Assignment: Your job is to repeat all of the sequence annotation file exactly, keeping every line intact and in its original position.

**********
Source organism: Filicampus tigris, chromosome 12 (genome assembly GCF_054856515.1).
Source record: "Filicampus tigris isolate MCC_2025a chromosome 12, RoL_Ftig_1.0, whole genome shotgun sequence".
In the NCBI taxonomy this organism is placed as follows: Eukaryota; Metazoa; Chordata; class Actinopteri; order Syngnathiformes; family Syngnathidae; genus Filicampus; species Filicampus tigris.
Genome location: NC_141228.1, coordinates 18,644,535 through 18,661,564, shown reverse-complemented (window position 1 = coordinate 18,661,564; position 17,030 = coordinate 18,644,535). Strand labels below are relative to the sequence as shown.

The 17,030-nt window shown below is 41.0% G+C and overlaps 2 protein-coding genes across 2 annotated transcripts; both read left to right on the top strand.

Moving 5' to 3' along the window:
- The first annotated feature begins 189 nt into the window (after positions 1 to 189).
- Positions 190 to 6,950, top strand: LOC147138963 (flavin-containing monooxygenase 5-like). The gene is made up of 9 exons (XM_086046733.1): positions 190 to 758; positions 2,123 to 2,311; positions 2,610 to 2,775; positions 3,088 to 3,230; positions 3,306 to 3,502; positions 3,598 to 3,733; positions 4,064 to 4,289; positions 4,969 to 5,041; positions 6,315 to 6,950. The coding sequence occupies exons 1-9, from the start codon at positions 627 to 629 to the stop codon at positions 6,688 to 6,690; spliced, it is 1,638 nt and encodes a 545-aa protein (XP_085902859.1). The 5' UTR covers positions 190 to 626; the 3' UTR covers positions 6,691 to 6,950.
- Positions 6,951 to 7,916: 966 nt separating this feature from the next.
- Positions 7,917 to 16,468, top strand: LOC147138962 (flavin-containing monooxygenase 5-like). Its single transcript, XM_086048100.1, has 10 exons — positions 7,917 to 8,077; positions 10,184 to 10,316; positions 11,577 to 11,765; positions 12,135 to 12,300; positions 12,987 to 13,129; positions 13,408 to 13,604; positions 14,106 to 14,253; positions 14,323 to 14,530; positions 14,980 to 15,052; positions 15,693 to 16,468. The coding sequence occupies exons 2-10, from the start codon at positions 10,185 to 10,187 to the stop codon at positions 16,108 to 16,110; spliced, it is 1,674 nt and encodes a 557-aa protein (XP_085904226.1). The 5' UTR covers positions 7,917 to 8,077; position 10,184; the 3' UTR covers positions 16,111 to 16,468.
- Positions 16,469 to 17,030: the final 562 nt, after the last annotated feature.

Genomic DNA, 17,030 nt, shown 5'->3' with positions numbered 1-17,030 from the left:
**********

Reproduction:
Source organism: Filicampus tigris, chromosome 12 (genome assembly GCF_054856515.1).
Source record: "Filicampus tigris isolate MCC_2025a chromosome 12, RoL_Ftig_1.0, whole genome shotgun sequence".
In the NCBI taxonomy this organism is placed as follows: Eukaryota; Metazoa; Chordata; class Actinopteri; order Syngnathiformes; family Syngnathidae; genus Filicampus; species Filicampus tigris.
Genome location: NC_141228.1, coordinates 18,644,535 through 18,661,564, shown reverse-complemented (window position 1 = coordinate 18,661,564; position 17,030 = coordinate 18,644,535). Strand labels below are relative to the sequence as shown.

The 17,030-nt window shown below is 41.0% G+C and overlaps 2 protein-coding genes across 2 annotated transcripts; both read left to right on the top strand.

Moving 5' to 3' along the window:
- The first annotated feature begins 189 nt into the window (after positions 1 to 189).
- Positions 190 to 6,950, top strand: LOC147138963 (flavin-containing monooxygenase 5-like). The gene is made up of 9 exons (XM_086046733.1): positions 190 to 758; positions 2,123 to 2,311; positions 2,610 to 2,775; positions 3,088 to 3,230; positions 3,306 to 3,502; positions 3,598 to 3,733; positions 4,064 to 4,289; positions 4,969 to 5,041; positions 6,315 to 6,950. The coding sequence occupies exons 1-9, from the start codon at positions 627 to 629 to the stop codon at positions 6,688 to 6,690; spliced, it is 1,638 nt and encodes a 545-aa protein (XP_085902859.1). The 5' UTR covers positions 190 to 626; the 3' UTR covers positions 6,691 to 6,950.
- Positions 6,951 to 7,916: 966 nt separating this feature from the next.
- Positions 7,917 to 16,468, top strand: LOC147138962 (flavin-containing monooxygenase 5-like). Its single transcript, XM_086048100.1, has 10 exons — positions 7,917 to 8,077; positions 10,184 to 10,316; positions 11,577 to 11,765; positions 12,135 to 12,300; positions 12,987 to 13,129; positions 13,408 to 13,604; positions 14,106 to 14,253; positions 14,323 to 14,530; positions 14,980 to 15,052; positions 15,693 to 16,468. The coding sequence occupies exons 2-10, from the start codon at positions 10,185 to 10,187 to the stop codon at positions 16,108 to 16,110; spliced, it is 1,674 nt and encodes a 557-aa protein (XP_085904226.1). The 5' UTR covers positions 7,917 to 8,077; position 10,184; the 3' UTR covers positions 16,111 to 16,468.
- Positions 16,469 to 17,030: the final 562 nt, after the last annotated feature.

Genomic DNA, 17,030 nt, shown 5'->3' with positions numbered 1-17,030 from the left: